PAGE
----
Avoiding clichés is harder than it sounds

Any writing expert will tell you: If you want to get your message across, avoid clichés. The problem is, no one seems to know what, exactly, a cliché is. Is it an overused sentence like “The grass is always greener on the other side”? Is it a two-dimensional rendering like a mobster who wears a fedora or a private investigator who keeps a liquor bottle in his desk? Is it any needless phrase like “It is important to note that”? Can it be a single word, like “synergies”?

The answer isn’t clear, but the lesson is: If your words or descriptions are so overused that they’ve lost their impact, you should look for ways to rephrase them. Sometimes you won’t find a better alternative because that’s the nature of clichés: They get overused because they capture an idea or image exceptionally well. But if you make an effort to replace clichés, sometimes you’ll find a fresh new way of saying something that actually has an impact on your reader.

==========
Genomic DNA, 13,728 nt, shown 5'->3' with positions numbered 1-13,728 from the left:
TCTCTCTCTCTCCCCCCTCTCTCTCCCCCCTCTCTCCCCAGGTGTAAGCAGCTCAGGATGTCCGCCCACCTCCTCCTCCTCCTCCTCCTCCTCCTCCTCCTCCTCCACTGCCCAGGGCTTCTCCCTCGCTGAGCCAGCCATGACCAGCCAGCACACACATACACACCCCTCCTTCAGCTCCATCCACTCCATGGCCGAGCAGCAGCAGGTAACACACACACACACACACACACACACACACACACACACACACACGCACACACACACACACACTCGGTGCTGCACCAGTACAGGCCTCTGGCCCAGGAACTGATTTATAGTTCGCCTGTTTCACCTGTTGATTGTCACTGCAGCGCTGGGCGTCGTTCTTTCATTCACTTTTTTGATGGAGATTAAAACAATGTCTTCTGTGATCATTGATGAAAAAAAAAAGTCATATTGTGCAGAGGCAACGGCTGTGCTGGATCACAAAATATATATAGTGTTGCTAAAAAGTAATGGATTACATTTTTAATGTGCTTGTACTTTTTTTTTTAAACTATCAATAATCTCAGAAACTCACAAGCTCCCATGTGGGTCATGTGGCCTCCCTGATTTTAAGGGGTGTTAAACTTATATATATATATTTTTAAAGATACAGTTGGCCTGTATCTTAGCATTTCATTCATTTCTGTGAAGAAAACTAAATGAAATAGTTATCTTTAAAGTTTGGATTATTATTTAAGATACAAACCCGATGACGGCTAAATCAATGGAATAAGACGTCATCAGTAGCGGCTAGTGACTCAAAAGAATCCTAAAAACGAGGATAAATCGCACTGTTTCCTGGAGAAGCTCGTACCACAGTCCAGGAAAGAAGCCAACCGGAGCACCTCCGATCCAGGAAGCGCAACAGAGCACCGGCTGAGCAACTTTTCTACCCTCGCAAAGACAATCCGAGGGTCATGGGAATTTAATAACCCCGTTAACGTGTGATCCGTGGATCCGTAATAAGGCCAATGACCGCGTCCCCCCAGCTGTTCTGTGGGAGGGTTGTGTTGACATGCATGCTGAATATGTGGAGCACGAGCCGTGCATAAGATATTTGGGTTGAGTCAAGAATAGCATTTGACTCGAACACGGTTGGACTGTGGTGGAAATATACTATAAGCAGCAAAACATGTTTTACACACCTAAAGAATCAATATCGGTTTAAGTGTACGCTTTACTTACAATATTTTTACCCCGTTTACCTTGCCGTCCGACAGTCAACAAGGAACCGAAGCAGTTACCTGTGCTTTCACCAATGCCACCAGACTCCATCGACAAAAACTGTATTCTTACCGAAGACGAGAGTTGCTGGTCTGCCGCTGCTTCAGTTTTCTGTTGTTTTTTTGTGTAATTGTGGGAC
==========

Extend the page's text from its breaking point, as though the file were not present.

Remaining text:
Every writing genre has its own clichés: fiction, journalism, marketing, business communications. So every list of clichés is different based on the list-maker’s own observations. My recent column looks at the following clichéd words and expressions: first and foremost, burst into tears, sweat profusely, bleed profusely, it’s a win-win, underscores our commitment, a perfect storm, think outside the box, decadent desserts, pop of color, break into a cold sweat, a bucolic setting. 

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